Dr. Charles "Pat" Davis, MD, PhD, is a board certified Emergency Medicine doctor who currently practices as a consultant and staff member for hospitals. He has a PhD in Microbiology (UT at Austin), and the MD (Univ. Texas Medical Branch, Galveston). He is a Clinical Professor (retired) in the Division of Emergency Medicine, UT Health Science Center at San Antonio, and has been the Chief of Emergency Medicine at UT Medical Branch and at UTHSCSA with over 250 publications.
Melissa Conrad Stöppler, MD, is a U.S. board-certified Anatomic Pathologist with subspecialty training in the fields of Experimental and Molecular Pathology. Dr. Stöppler's educational background includes a BA with Highest Distinction from the University of Virginia and an MD from the University of North Carolina. She completed residency training in Anatomic Pathology at Georgetown University followed by subspecialty fellowship training in molecular diagnostics and experimental pathology.
MRSA is the abbreviation for methicillin-resistant Staphylococcus aureus.
Staphylococcus is a group of bacteria, familiarly known as Staph (pronounced
"staff"), that can cause a multitude of diseases as a result of infection
various tissues of the body. Distribution of S. aureus is worldwide: As many as 11%-40% of the population is estimated to be colonized. However, in 1959, methicillin, an antibiotic closely related
to penicillin, was
introduced to treat Staphylococcus and other bacterial infections. Within one to two years, Staphylococcus aureus bacteria (S. aureus)
started to be isolated that were resistant to methicillin. These S. aureus
bacteria were then termed methicillin-resistant. MRSA usually show resistance to
Because MRSA is so antibiotic resistant, it is termed a
"superbug" by some investigators. This superbug is a variation of an already
recognized human pathogen, S. aureus, gram-positive bacteria that occur in
grape-like clusters termed cocci. The bacteria are usually found
in the human armpit, groin, nose (most frequently), and throat. Fortunately, only about 1%-2% of people are colonized by MRSA, usually in the nose, according to the U.S. Centers for Disease Control and Prevention (CDC). In the majority of cases, the colonizing bacteria do not cause disease. However, damage to the skin or other injury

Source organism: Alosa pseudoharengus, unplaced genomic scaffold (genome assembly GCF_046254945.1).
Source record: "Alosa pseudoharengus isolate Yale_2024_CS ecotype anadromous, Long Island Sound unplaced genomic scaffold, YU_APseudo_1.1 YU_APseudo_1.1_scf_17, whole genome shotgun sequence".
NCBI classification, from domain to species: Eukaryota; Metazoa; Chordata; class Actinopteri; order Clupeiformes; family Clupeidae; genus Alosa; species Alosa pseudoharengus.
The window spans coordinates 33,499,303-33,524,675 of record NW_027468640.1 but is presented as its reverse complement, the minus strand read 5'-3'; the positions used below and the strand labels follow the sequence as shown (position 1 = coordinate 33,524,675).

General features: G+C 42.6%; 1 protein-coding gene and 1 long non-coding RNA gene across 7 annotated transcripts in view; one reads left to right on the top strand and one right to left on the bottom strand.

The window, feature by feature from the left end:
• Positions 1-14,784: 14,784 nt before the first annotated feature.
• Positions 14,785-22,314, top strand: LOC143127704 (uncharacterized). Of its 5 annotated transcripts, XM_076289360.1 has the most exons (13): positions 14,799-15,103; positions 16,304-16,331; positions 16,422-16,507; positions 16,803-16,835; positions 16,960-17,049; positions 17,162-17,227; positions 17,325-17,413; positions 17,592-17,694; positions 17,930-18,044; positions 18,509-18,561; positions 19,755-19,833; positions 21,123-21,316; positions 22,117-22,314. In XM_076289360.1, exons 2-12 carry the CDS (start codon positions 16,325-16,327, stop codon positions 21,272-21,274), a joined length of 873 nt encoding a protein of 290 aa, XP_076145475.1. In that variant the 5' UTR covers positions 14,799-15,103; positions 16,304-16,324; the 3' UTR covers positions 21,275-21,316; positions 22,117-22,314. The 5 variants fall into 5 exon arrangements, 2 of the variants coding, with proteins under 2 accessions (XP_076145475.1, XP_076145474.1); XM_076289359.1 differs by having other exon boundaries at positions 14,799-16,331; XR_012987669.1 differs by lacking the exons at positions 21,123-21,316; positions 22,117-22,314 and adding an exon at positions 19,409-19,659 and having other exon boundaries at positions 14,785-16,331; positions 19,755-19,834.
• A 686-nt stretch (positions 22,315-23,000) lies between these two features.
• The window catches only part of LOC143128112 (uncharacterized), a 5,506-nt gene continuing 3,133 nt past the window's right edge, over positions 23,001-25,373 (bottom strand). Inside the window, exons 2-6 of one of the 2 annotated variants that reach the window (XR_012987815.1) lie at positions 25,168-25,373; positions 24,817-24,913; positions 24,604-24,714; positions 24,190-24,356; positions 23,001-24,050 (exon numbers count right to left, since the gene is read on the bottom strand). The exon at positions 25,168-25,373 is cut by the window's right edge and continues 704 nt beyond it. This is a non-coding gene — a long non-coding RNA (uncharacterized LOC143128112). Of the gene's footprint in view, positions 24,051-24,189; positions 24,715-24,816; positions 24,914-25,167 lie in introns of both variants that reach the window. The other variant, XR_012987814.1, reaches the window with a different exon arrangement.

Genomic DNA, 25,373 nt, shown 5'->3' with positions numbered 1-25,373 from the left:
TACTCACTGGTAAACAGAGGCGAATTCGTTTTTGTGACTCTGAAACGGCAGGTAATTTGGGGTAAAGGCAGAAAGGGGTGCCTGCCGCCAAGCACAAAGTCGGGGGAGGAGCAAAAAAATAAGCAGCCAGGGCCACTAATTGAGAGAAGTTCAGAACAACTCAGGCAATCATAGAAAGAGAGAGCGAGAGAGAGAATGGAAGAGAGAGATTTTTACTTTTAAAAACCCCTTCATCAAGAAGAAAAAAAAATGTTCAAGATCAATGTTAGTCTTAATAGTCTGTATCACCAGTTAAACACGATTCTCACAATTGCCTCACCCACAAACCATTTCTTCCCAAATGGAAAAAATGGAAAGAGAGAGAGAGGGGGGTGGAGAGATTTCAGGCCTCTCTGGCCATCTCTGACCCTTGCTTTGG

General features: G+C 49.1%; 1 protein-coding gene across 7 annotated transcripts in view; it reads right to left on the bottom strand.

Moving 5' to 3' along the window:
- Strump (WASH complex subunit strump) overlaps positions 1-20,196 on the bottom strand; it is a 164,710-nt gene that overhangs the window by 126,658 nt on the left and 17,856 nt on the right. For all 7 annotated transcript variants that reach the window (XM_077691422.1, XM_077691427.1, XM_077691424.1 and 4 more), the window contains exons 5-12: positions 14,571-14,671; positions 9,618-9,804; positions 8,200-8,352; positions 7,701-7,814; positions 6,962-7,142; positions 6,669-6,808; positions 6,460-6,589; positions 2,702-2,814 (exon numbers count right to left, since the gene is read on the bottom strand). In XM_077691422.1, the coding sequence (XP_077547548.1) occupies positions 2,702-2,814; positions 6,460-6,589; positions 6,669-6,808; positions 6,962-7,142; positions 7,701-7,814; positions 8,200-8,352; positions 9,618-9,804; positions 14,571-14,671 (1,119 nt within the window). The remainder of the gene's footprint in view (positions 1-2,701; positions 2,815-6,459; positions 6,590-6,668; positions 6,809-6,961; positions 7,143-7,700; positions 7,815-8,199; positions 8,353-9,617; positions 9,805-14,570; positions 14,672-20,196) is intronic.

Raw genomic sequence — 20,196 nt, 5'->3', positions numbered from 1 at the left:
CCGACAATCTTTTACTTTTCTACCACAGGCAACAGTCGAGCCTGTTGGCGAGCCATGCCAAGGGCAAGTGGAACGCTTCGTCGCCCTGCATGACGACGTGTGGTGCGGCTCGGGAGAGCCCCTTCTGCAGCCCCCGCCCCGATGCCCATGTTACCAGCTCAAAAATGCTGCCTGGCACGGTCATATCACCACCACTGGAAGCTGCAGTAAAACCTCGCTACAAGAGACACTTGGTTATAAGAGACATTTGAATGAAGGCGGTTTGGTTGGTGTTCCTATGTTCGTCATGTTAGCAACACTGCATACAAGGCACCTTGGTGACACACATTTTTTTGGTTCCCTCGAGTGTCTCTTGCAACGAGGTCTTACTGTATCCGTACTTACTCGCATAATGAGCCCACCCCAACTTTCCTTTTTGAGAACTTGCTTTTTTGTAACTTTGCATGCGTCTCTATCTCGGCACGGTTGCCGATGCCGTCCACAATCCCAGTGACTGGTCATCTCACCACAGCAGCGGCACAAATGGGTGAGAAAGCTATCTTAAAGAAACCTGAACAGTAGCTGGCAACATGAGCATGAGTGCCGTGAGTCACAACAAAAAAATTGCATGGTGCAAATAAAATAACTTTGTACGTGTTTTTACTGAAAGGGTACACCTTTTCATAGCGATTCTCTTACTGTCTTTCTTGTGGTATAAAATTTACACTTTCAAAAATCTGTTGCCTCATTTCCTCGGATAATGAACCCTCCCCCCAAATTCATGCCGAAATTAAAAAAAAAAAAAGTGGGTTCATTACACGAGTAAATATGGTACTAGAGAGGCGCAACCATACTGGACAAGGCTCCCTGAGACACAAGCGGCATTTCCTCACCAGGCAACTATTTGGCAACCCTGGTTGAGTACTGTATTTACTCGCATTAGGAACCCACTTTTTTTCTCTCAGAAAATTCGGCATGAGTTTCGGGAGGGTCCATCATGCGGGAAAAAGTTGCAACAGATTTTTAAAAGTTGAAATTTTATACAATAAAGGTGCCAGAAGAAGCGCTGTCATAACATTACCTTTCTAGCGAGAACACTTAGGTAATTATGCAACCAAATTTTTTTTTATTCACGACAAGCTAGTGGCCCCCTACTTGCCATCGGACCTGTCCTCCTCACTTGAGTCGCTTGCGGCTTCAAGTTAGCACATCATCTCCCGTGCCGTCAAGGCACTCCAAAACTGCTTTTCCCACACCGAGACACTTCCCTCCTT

may allow the bacteria to overcome the natural protective mechanisms of the body
and lead to infection; because of its ability to destroy skin, it is also one of the types of bacteria that has been termed a "flesh-eating bacterium."
MRSA are not VRE organisms (VRE means vancomycin-resistant Enterococcus species). Enterococci are bacteria that occur in the intestine. However, a strain of MRSA can be resistant to the antibiotic vancomycin (Lyphocin, Vancocin HCl, Vancocin HCl Pulvules) and these strains are termed VRSA (vancomycin-resistant
Staphylococcus aureus). Plasmids (extra-chromosomal genetic material) that code for antibiotic resistance can be transferred between these two bacterial types and other types of bacteria such as
Escherichia (E. coli</i>). Also, the lay press has occasionally labeled MRSA as a virus; this is a mistake but people still report it from time to time so don't be confused if the term MRSA virus reappears, as it will be corrected in most instances.
Even without antibiotic resistance, S. aureus has effective means to cause
infections. Bacterial strains of S. aureus can produce proteolytic enzymes
(enzymes that break down proteins resulting in pus production), enterotoxins
(proteins that cause vomiting, diarrhea and in some cases, shock), exfoliative
toxin (a protein causing skin disruption, blisters), and exotoxin TSST-1 (a
protein that can cause toxic shock syndrome). Adding antibiotic resistance to
this long list of pathogenic mechanisms (ways to cause infection) makes MRSA a
Symptoms of a MRSA infection depend on where the infection is. If MRSA is causing an infection in a wound, that area of your skin may be red or tender. If you have pneumonia, you may develop a cough.
Community-associated MRSA commonly causes skin infections, such as boils, abscesses, or cellulitis. Often, people think they have been bitten by a spider or insect. Because MRSA infections can become serious in a short amount of time, it is important to see your doctor right away if you notice a boil or other skin problem.